"favorite" commands that many users share.

11. The number of operations that can be assigned to a single keystroke 
command is limited, as far as I know, by

a) the number of keys on the keyboard,
b) the need to avoid conflicting with operating system commands
c) the need to avoid conflicts with other browser operations, such form 
controls and accesskeys
d) the need to keep the interface simple, for example a user could get 
confused if he thinks he is in text entry mode and the browser seems to be 
doing strange things
e) the need to prevent the user from making mistakes - If there are a lot 
of single keystroke commands that use alphanumeric keys, users may end up 
accidently issuing commands.
f) the need to avoid conflicts with other applications, including assistive 
technology - Of course, making the keystroke commands configurable may help 
user avoid conflicts with AT.

12.Other implementation issues

a) choosing logical keys for single stroke operations
b) helping the user learn about the availability of default single 
keystroke commands
c) in the case of alphanumeric keys, letting the user know which mode he is 
in, if modal
e) what happens when you have a media player embedded in a web page, could 
the browser and media player have conflicting keystroke commands

13. Configuration issues

a) helping the user assign appropriate keystroke commands,
b) providing technical support for those configurable short cuts - How do 
you help the users who says "I hit  "Z" and nothing happened," when your 
browser doesn't have a "Z" command
c) some of the same functionality can be provided by programmable keyboards.
d) letting the user know the current keyboard configuration
e) saving configuration settings
f) letting users restore defaults.


14. After thinking about all these things,  I proposed that we require  a 
minimum set of single stroke commands but that we also include in the 
techniques other commands that may be useful as single stroke commands. I 
am not convinced that this is the best list but I figure that it is time to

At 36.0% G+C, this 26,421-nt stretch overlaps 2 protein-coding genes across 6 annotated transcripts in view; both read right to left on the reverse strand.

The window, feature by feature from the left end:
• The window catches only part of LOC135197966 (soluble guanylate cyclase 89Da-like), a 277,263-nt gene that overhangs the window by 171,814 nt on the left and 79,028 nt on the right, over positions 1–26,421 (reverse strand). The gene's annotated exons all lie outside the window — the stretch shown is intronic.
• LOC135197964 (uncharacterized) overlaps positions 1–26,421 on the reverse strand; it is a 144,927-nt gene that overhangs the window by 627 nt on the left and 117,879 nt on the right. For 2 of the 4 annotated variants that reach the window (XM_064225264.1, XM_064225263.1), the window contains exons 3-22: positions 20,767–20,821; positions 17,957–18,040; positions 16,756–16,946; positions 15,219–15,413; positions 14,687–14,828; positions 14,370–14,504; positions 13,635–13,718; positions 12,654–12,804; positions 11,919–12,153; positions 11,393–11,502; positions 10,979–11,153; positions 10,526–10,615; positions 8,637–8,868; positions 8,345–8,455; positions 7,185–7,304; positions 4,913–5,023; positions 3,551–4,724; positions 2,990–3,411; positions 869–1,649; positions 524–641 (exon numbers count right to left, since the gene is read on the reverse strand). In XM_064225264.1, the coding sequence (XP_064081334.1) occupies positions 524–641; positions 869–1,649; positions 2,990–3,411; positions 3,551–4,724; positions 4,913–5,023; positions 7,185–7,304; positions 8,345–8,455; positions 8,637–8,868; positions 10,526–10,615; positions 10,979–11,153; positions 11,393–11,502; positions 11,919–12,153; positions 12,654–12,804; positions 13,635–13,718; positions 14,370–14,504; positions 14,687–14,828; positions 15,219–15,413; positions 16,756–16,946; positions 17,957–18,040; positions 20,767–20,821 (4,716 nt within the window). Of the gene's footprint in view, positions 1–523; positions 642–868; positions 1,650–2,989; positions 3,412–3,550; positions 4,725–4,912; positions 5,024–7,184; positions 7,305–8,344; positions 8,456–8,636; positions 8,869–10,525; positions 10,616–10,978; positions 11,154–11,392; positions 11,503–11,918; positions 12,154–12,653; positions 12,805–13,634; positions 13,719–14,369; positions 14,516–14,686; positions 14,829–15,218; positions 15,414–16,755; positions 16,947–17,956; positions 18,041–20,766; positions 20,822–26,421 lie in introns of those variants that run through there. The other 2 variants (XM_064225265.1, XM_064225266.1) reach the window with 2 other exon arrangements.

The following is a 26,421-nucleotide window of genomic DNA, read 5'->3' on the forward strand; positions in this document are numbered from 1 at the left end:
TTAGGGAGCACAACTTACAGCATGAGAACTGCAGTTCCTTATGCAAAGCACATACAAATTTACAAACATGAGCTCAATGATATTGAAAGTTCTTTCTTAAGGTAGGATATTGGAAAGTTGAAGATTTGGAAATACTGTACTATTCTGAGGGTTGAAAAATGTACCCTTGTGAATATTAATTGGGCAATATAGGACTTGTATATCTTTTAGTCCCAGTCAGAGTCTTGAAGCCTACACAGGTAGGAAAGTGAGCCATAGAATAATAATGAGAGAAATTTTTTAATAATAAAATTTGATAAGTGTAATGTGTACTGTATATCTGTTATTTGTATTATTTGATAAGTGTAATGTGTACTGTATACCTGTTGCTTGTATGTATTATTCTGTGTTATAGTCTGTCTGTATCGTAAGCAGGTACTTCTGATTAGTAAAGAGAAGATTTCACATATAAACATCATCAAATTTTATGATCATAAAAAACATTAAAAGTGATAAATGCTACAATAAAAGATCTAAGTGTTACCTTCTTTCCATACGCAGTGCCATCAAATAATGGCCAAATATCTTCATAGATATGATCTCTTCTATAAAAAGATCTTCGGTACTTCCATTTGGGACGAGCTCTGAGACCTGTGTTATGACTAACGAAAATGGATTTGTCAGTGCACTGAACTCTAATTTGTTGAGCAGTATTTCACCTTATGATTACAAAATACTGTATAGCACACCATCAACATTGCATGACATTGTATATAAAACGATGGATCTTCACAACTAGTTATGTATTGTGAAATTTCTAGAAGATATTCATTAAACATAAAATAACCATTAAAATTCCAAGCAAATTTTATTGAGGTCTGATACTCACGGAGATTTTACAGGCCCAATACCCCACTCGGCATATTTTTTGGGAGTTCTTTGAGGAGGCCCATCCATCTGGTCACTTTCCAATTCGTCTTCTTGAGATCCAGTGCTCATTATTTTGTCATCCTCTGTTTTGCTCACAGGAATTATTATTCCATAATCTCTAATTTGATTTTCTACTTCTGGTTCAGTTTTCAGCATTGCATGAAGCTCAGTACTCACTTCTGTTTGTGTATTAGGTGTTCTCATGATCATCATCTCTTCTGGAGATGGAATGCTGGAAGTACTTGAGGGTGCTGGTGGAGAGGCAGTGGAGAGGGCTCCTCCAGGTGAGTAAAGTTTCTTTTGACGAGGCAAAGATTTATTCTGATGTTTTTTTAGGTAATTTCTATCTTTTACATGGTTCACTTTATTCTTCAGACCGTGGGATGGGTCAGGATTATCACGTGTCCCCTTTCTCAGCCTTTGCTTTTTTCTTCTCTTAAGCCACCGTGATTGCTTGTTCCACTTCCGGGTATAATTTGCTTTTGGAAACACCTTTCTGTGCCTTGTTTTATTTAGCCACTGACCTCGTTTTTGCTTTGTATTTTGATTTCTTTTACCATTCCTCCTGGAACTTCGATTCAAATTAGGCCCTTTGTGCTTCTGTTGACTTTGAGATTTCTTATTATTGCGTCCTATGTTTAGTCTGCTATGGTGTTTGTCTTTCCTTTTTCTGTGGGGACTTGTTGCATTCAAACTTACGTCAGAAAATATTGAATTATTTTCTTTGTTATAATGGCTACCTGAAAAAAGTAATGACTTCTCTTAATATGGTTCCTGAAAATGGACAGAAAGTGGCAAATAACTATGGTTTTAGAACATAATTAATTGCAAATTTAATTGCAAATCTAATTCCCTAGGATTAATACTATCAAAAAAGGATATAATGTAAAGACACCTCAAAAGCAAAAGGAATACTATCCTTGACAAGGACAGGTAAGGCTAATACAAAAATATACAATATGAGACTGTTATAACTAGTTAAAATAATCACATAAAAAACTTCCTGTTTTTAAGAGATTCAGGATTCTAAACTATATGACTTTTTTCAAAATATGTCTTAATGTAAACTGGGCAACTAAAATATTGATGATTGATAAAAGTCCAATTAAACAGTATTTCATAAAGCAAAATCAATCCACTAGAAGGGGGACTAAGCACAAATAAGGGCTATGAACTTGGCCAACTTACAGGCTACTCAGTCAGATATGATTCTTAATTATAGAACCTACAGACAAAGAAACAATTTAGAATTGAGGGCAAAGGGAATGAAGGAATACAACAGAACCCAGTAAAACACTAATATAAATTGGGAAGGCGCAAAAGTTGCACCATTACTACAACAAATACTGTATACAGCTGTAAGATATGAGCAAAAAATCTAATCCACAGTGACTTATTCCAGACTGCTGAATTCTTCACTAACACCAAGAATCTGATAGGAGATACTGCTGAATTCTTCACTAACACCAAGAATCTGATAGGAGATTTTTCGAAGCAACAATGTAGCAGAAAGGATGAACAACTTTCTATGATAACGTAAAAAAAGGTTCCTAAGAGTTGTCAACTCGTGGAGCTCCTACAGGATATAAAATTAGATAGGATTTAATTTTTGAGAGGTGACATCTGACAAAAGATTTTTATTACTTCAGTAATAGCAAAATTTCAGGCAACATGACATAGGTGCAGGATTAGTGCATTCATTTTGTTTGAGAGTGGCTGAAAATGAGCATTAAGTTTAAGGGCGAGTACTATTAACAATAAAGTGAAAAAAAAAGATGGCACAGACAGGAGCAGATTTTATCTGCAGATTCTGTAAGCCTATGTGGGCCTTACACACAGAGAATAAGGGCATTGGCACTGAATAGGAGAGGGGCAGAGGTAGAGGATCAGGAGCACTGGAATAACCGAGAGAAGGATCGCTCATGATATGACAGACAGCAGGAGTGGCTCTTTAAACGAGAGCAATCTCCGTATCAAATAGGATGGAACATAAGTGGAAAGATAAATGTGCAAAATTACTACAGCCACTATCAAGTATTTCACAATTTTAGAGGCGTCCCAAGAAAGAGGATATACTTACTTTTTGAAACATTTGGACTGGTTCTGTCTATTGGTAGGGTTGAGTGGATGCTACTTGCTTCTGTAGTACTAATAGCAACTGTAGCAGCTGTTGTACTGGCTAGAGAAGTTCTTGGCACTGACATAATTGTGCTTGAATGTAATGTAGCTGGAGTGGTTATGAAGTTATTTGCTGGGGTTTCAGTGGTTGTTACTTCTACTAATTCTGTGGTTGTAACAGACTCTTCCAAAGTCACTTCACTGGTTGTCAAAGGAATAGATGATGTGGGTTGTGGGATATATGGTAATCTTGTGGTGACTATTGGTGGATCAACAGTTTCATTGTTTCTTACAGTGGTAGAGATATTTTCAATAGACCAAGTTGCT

send it out for your input.  I know that I haven't fully addressed the 
issue of user configurability but I need a bit more time to phrase my 
recommendation for that. I will try to propose something ASAP.

I propose the following minimum set of commands be accessible with a single 
keystroke or that the user be able to configure those as single stroke 
commands those items on this list.

1. next link
2. previous link
3. next structural element(s) - (each structural element gets its own 
keystroke??)
4. back
5. forward
6. refresh
7. page up
8. page down
9. line up (arrows)
10 line down (arrows)
11. next active element

Other useful commands that may be candidates for single stroke assignment

12. stop loading
13. to address bar / open location
  14. next viewports
15. load/unload graphics
16. increase font size
17. decrease font size
18. page search
19. add to bookmark
20. go to bookmark list
21. go to history list
22. navigate among all Elements
23. turn on/off colors/style/sheets
24. help - for conventions sake, I think this should stay at F1


Another questions is whether we need a different set of single keystroke 
commands for media players?
(e.g. stop, start, pause, volume)


Additional Materials

With the help of a student, I gathered a list of the single keystroke 
commands available in Internet Explorer 5.0, Opera 4.5 and Netscape 4.5.



Kitch 

Received on Friday, 9 June 2000 14:55:08 GMT